Connecting some research “dots” suggests that may be the case.
A recent Bankrate.com survey says that 40% of respondents or their immediate family ran into a major unexpected expense last year.
That’s a problem since most Americans (63%) don’t have enough budget-cushion or savings to cover an unexpected $1,000 expense (think, medical bill, house or car repair).
According to the poll, only 37% said they would be able to take the money directly from savings; the rest said they would try to cut expenses (24%), use their credit cards (15%) or borrow money from friends & family (15%). About 1 in 10 had no idea what they’d do.
Predictably, those with higher incomes were most likely to say they would be able to tap savings for emergencies or divert some discretionary spending.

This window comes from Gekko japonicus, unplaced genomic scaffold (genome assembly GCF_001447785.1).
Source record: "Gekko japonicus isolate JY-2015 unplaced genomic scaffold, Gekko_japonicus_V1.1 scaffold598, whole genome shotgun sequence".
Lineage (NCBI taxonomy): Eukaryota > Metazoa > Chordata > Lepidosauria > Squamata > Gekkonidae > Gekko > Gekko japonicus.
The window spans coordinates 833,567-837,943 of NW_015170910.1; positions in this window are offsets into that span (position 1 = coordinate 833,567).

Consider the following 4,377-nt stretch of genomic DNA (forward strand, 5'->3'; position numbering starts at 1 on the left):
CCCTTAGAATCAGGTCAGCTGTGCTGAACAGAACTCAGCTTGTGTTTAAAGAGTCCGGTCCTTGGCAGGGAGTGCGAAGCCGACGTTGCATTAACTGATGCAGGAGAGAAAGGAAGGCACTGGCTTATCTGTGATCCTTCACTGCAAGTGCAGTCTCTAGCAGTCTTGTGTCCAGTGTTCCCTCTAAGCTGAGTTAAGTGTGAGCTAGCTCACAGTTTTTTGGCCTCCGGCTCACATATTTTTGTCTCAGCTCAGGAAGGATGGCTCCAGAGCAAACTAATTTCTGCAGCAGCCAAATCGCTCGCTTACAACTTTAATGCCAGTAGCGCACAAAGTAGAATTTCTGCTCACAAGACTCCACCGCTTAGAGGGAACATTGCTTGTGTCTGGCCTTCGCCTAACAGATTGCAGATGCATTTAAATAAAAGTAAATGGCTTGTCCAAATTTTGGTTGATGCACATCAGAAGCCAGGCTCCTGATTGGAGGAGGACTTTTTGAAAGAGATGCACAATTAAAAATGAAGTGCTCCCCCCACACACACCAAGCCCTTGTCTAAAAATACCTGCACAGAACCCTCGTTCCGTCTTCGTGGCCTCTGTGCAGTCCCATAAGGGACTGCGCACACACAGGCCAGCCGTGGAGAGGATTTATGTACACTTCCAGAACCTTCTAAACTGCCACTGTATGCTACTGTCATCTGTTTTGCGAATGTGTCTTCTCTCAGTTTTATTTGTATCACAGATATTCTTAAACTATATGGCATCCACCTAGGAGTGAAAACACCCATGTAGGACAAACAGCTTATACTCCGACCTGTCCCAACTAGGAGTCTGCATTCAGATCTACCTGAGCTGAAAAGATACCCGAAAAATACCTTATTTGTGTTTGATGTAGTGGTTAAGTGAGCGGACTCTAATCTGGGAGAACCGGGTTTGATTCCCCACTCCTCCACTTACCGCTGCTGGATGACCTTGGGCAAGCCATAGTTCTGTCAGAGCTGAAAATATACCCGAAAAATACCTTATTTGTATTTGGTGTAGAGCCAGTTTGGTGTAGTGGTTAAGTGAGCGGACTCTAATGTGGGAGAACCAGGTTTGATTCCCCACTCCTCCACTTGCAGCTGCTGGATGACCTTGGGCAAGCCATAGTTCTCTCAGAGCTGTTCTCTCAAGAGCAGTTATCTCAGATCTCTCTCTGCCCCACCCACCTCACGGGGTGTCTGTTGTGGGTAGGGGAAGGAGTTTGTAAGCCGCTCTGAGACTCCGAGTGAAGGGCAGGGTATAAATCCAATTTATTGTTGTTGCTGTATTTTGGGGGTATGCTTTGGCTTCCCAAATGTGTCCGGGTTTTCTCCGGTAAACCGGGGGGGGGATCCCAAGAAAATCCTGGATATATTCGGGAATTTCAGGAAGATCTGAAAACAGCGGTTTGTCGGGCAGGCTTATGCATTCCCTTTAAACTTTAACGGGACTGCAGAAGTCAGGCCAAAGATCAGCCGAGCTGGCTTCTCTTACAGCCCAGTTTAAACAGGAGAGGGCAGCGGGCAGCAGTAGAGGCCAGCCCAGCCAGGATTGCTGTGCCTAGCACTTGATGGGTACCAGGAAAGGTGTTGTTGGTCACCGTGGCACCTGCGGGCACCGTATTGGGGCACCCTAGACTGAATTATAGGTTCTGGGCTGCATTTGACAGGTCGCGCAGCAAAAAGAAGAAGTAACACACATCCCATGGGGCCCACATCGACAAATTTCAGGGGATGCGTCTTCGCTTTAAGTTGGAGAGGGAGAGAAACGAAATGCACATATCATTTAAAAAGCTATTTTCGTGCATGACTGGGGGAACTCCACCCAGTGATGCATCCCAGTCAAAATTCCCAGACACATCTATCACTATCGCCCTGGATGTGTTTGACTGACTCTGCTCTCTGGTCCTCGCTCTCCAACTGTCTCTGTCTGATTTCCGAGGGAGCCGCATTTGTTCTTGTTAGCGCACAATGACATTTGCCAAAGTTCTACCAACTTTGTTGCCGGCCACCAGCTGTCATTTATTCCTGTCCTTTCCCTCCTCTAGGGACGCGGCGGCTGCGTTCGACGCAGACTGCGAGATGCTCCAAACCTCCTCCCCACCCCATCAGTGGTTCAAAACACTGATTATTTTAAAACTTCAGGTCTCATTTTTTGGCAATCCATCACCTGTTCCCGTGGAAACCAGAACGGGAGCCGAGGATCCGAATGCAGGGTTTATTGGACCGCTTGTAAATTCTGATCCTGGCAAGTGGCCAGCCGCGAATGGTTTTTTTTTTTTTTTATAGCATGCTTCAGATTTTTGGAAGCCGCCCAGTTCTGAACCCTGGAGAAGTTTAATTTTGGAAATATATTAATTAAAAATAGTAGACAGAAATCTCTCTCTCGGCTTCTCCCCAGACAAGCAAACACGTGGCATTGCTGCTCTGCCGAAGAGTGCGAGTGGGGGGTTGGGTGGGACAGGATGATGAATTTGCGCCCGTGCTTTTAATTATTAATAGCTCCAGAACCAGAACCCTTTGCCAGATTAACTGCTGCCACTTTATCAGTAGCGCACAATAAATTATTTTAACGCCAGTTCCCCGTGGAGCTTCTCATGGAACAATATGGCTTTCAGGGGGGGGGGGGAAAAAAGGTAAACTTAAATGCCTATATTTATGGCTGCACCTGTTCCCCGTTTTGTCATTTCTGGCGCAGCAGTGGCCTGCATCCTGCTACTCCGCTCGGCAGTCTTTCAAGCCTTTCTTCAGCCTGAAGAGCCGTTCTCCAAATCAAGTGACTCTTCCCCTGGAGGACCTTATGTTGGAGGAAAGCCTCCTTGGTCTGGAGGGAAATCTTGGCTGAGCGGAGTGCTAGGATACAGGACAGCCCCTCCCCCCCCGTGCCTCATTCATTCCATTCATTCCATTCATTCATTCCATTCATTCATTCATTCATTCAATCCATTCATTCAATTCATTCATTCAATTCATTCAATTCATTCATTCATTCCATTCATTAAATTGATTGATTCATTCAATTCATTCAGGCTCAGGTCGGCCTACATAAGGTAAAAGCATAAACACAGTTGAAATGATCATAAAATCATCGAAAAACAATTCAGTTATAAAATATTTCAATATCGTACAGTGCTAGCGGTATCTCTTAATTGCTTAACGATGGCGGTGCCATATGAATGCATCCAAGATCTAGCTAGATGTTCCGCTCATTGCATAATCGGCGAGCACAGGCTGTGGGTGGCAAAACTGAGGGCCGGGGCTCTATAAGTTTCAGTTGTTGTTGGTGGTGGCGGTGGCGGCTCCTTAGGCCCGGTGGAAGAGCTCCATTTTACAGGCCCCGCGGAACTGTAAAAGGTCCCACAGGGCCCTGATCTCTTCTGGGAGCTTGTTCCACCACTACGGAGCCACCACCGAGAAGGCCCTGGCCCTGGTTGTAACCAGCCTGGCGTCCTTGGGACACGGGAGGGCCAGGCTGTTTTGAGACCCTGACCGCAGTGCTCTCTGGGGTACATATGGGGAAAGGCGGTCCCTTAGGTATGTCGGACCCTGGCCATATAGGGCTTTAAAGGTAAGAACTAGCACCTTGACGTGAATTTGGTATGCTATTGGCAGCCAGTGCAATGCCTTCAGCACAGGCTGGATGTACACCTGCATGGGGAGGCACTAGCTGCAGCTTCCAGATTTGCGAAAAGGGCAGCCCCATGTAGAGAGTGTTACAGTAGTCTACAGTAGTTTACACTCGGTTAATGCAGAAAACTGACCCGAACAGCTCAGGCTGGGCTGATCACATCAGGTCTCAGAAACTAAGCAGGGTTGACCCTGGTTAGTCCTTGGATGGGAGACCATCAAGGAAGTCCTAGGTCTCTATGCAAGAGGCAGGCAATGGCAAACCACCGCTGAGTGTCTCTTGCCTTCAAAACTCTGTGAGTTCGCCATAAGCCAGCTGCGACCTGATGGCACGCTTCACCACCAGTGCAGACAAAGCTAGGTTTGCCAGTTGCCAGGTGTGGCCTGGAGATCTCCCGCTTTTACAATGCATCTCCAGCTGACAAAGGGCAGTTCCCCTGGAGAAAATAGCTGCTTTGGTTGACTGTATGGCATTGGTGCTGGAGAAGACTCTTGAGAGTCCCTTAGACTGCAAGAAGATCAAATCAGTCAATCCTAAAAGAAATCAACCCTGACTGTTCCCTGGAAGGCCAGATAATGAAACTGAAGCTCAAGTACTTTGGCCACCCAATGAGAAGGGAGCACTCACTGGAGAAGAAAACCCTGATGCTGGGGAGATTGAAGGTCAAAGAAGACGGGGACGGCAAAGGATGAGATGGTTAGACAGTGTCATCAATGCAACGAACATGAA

75% of people in households making less than $50,000 a year and 2/3s of those making between $50,000 and $100,000 would have difficulty coming up with $1,000 to cover an unexpected bill.
Even for the wealthiest 20% — households making more than $100,000 a year — more than 1 in 3 say they would have some difficulty coming up with $1,000. Source
Obviously, the threat of a large, unexpected expense is emotionally daunting to most Americans.
“It definitely adds stress to everyday life. It hangs over you.”
To make matters worse, there is some evidence that the financial stress may impair “cognitive functioning” – that is, dent a person’s IQ.